Katie Piper was a model and a TV presenter. She was beautiful, fearless, and had a social media account that suggested a perfect life.
Then in 2008, she was contacted by someone named Danny Lynch on Facebook. She met lots of people through her promotional work, and they had many mutual friends. They struck up a conversation, clicked, and decided to meet.
They saw a comedy club show together, then went out for lunch. Then he started messaging and calling her nonstop.
It was overwhelming, and she tried to dial it back. Then he brought up a tragic story about his difficult childhood, and added that his best friend recently died in an accident.
“You poor thing,” Piper said, giving him a hug. “I wanted to look after him, and take away his hurt,” she remembered.
“He’s getting a bit stalkerish,” a roommate said.
A few days later, he picked her up with an armful of gifts, and told her he loved her. Piper thanked him, and tried to defuse an awkward situation. As they went to his home, she noticed that he didn’t have any trace of the sporting tournaments he had told her so much about, nor the computer books he said he was studying. Over the next week, her doubts increasingly grew. Lynch was getting more erratic, more possessive, and erupting in anger over other people treating her kindly.
When she got home from work one day, she saw he had called 37 times in just a few hours.
The next few times they met, Lynch was more volatile and become abusive. When Piper refused to get intimate at his place, he started yelling at her and looming over her. She tried to get away but fell against the door and her head hit the fire exit sign and blacked out. Her head was pounding as she woke up, she started crying hysterically, and Lynch ordered her to stop. Then he raped her, and threatened to kill her family if she ever told anyone what happened. He then held out a razorblade and threatened to cut her face.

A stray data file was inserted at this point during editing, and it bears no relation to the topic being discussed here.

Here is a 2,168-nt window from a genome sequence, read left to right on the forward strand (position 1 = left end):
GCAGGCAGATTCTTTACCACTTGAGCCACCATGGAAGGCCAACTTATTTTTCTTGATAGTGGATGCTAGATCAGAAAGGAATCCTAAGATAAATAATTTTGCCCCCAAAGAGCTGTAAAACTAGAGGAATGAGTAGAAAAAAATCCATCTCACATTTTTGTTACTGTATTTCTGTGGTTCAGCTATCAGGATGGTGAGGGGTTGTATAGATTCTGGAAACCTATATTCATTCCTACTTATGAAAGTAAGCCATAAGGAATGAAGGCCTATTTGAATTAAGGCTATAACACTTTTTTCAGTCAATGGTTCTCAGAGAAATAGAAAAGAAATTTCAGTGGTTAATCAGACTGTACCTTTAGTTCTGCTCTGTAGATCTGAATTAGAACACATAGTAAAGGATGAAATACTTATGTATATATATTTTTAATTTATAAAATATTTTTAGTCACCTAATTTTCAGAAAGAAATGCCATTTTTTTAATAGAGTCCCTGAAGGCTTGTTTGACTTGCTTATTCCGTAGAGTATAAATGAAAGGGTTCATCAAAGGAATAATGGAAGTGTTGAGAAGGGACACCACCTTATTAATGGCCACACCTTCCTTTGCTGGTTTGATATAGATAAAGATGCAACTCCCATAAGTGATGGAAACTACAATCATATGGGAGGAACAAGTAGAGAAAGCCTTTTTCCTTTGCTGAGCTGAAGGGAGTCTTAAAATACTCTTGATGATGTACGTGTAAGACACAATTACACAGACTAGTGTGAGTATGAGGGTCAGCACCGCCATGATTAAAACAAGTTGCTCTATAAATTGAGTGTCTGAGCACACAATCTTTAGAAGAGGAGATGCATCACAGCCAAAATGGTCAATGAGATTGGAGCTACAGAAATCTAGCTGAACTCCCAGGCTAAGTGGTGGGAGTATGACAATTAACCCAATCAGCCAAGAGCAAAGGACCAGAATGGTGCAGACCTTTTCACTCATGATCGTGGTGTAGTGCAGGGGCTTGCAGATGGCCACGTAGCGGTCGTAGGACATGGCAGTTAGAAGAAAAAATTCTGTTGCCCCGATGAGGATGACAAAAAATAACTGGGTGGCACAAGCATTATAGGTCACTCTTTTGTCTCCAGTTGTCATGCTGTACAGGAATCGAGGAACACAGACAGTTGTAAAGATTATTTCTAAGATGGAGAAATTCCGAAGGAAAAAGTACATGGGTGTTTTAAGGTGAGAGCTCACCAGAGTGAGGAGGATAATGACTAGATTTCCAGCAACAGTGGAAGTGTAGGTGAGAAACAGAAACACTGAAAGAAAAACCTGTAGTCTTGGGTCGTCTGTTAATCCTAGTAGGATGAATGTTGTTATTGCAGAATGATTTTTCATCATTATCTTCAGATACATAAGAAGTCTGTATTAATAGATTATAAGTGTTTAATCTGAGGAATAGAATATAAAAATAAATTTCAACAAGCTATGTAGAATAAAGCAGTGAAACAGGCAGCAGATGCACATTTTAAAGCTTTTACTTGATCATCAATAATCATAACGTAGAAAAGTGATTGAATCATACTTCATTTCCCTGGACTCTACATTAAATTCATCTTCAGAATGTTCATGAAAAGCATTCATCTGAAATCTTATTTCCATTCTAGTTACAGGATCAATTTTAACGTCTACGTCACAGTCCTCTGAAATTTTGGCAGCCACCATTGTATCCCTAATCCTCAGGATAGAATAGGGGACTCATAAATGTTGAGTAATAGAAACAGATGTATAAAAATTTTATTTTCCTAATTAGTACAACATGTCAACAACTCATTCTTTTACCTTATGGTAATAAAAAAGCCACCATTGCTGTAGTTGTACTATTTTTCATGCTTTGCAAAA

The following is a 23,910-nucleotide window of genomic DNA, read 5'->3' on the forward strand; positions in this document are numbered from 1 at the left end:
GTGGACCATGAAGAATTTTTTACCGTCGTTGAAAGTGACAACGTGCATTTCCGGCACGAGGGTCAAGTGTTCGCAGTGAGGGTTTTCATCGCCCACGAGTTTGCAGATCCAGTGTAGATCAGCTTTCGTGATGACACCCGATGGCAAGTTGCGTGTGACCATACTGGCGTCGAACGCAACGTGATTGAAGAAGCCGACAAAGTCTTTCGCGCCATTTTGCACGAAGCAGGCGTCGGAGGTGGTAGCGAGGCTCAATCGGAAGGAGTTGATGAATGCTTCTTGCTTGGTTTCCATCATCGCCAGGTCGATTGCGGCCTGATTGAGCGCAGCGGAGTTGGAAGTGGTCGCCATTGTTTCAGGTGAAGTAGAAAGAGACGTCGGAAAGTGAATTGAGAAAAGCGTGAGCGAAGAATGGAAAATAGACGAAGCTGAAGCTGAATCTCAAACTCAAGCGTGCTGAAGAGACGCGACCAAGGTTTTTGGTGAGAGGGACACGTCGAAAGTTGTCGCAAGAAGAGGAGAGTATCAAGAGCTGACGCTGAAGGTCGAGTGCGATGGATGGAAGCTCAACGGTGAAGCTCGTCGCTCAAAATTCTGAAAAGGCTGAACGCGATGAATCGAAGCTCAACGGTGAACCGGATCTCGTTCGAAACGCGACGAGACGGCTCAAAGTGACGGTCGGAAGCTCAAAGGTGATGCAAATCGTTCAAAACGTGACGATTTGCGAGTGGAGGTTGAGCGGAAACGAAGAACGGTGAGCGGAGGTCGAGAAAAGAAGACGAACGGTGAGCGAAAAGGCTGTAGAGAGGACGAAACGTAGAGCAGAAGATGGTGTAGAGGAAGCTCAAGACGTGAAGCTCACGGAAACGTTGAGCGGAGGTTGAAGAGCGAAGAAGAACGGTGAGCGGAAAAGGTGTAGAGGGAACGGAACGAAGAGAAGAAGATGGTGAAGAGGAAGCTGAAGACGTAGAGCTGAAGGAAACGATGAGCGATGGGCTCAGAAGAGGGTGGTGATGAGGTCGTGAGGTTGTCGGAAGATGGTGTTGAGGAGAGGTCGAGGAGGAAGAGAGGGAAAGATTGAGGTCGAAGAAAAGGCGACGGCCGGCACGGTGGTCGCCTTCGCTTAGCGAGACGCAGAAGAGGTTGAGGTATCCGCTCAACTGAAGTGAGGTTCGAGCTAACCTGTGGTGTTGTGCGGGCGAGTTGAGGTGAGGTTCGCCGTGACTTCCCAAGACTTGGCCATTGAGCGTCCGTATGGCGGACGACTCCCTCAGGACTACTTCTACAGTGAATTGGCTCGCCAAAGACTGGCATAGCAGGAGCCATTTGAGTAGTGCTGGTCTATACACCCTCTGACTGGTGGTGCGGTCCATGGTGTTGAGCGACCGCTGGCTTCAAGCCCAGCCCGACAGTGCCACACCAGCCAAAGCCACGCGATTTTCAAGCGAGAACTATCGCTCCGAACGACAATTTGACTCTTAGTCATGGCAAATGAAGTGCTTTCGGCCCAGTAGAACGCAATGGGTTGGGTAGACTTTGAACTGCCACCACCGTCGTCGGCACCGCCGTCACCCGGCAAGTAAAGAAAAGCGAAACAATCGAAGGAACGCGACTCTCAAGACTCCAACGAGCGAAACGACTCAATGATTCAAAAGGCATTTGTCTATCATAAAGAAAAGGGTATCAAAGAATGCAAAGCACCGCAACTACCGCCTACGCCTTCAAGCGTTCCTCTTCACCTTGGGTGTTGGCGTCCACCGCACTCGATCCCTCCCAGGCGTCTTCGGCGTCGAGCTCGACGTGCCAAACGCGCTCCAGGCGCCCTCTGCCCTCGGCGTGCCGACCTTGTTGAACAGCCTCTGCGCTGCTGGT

“If he mutilated my face, I would see his evil handiwork every time I looked in the mirror.”
When Piper made it home, she blurted out to her roommates: “Danny attacked me.”
“Can you take me to the hospital?”
Then the phone rang. She looked outside to see Danny still in the driveway, pacing furiously and on the phone. He was calling her with more threats, asking whether she’d already cracked and told her roommates.
“No, Danny, of course I haven’t. Please go home.”
Her roommates urged her to tell the police, but Piper was afraid he would go after her family, or even kill her.
She went to the ER, got patched up, and then had to return to Lynch calling every 10 minutes, resorting to lies that staved off further threats.
A few days later, he ordered her to come out to meet him. Mentally and emotionally exhausted, she agreed.
Then she spotted a young man in a hoodie with a coffee cup clasped in hand. He looked strung out, like a drug addict or a beggar, and Piper moved to open her purse so she could give him some money.
“Splash.” The man threw the contents of the cup on her face.
“And then the pain hit me—an explosion of agony, unlike anything I had ever experienced before.”
It felt like she was being burned alive.
“I heard a horrible screaming sound, like an animal being slaughtered. Then I realized it was coming from me,” Katie said. Danny was still on the phone listening to her screams.